Pilot Error in Fact and Fiction — The Presentation in Brief

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Slide04As documented in previous posts in the Pilot Error “logbook,” I’ve given the presentation titled, “Pilot Error in Fact and Fiction” to a variety of groups since the first invitation to be a guest speaker for the UT LAMP (Leaning Activities for Mature People) Lecture and Seminar Program as a part of the Osher Lifelong Learning Institute at the Thompson Conference Center on the UT-Austin campus.

Other speaking venues have included:

  • Lakeway, TX Men’s Breakfast Club
  • Sun City, TX Aviation Group
  • Querencia at Barton Creek–Austin Retirement Center Lecture Series
  • San Antonio, TX General Aviation Pilots Association
  • Fredericksburg, TX Ex-Military Flyers Club
  • Experimental Aircraft Association Chapter 187, Georgetown, TX
  • Experimental Aircraft Association Chapter 1268, Sonoma, CA
  • AeroClub of Buffalo, NY


Although air travel is by far the safest mode of transportation over long distances, pilot error is the most common cause or contributing factor in air crashes. Tosh covers in detail the critical links in the chain of events relating to four high-profile aviation accidents that define the all-too-common role of human performance in determining the final outcomes. His presentation will focus primarily on the facts of pilot error and finish with a short description of how he has used his personal experience and interest in writing to author a series of mystery novels in which pilot error serves as a smokescreen for airborne murder.


Lt. Col. McIntosh entered the United States Air Force in 1964 and served on active duty as a pilot for twenty years, five months, four days, twelve hours, and thirty-seven seconds, but who’s counting? He never had a desk job that didn’t include active flying, all of which after pilot training was in fighters, and of that, the majority in the F-4 Phantom, including two combat tours in a hot war and the rest in constant readiness if a cold war decided to heat up.

Tosh retired from active duty in 1985 not yet ready to turn in his g-suit. Every day since he has missed the unique combination of service to country and the bond of commitment to a team effort in which each fighter pilot must constantly perform to the best of his ability with no exceptions. Fail your wingman or leader and an already dangerous profession turns deadly.

After a series of false-start second careers in Austin, Texas as a flight instructor, landscaper, and financial planner, he flew airliners for ten years before monumental boredom finally drove him away and he began flying corporate jets. His professional flying landed for the last time in 2007.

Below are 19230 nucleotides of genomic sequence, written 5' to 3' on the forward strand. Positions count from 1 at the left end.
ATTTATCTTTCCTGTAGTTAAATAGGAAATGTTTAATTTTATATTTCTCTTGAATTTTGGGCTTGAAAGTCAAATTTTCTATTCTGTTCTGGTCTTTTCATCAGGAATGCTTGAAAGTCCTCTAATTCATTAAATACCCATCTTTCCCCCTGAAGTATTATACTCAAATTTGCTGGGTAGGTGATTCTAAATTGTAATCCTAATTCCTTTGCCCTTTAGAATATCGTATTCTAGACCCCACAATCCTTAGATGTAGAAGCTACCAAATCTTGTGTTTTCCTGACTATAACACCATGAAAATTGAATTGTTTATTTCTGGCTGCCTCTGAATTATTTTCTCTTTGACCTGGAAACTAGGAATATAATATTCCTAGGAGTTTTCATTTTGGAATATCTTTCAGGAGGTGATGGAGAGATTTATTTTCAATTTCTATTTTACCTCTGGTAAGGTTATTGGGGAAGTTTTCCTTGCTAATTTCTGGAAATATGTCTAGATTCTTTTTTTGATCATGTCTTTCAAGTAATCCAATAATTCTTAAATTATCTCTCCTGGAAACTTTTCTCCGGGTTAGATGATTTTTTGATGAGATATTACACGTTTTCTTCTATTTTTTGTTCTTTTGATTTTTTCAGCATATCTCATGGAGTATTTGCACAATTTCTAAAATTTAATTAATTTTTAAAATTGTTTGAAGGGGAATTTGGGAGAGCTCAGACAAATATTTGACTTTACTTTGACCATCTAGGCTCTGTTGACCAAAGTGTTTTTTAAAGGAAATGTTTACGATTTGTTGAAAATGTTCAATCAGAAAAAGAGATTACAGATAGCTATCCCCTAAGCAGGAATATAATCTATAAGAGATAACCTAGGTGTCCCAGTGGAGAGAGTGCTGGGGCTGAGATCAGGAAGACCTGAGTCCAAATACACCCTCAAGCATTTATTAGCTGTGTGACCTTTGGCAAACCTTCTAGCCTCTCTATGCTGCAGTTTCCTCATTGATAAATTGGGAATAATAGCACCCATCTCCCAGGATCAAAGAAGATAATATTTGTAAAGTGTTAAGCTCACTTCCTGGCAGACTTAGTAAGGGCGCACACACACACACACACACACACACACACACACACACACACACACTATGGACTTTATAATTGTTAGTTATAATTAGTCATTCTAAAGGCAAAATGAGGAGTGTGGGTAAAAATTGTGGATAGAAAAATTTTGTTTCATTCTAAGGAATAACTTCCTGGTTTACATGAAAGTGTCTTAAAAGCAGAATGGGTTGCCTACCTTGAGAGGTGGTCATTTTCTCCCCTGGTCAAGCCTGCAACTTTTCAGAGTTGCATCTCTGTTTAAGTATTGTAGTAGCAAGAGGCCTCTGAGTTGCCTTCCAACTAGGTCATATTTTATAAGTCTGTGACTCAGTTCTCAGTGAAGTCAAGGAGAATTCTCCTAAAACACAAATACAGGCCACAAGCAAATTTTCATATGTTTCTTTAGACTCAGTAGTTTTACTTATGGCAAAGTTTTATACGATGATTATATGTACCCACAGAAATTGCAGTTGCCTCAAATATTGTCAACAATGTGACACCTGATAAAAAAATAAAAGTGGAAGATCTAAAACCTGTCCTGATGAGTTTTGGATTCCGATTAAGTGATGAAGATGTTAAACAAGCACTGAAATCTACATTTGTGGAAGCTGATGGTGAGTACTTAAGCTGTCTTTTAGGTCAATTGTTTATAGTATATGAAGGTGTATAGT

Tosh is also a writer. Although he’s been putting pen to paper for much less time than he’s been a flyer, these two dominating interests in his life dovetail seamlessly into a synergistic union. His goal is to share with readers his deeply ingrained love of aviation.

Tosh published his debut novel Pilot Error in September, 2011, and the second-in-series novel Red Line in July, 2014. He’s currently writing the third novel in the series, titled Test Flight.

In non-fiction, Book One of Words on my Wings, Tales From the Cockpit, and Book One of Wings on my Words, Tales From the Writer’s Desk, cover his fledgling experiences as a pilot and writer. Subsequent books in each series will continue his ongoing journeys in aviation and wordsmithing.


With the exception of a short detour in the Air Defense Command flying the F-102 Delta Dart and the F-101 Voodoo, Tosh was privileged to call the F-4 Phantom II cockpit his office for most of his Air Force career, which included:

  • two combat tours in Vietnam
  • fourteen years as an F-4 instructor pilot
  • two assignments to USAF F-4 Fighter Weapons School at Nellis AFB, Nevada, where he specialized in terminal-guided weapons like the Maverick missile and the Pave Spike Laser Target Designator System
  • a tour as the operations officer of the 414th Fighter Weapons Squadron at Nellis
  • serving as the lead instructor in the team from the Weapons School that introduced the Pave Spike system to the PACAF theater to prepare F-4 squadrons for combat readiness in the delivery of laser-guided bombs
  • a tour at Kadena AB, Okinawa, as Chief of the 18th TFW Weapons and Tactics Office, where he was responsible for the design, implementation, and conduct of the academic and flying training to bring that unit up to operational-ready status in the Pave Spike system
  • a temporary duty assignment from Kadena to Kunsan AB, Korea as the leader of a team conducting Pave Spike instructor training
  • a final assignment as the active duty advisor to the 924th Tactical Fighter Group and the 704th Tactical Fighter Squadron at Bergstrom AFB, Texas, flying the F-4 Phantom

After leaving the Air Force, he flew DC-9s for ten years with an airline, and spent another decade flying corporate and private business jets.

Tosh’s professional flying career ended in February, 2007 when his employer sold a really nice Citation III business jet and put him on the street with a “Will Fly For Food” sign at a time when flying jobs were few and far between.

He currently enjoys sport aviation in experimental amateur-built aircraft.


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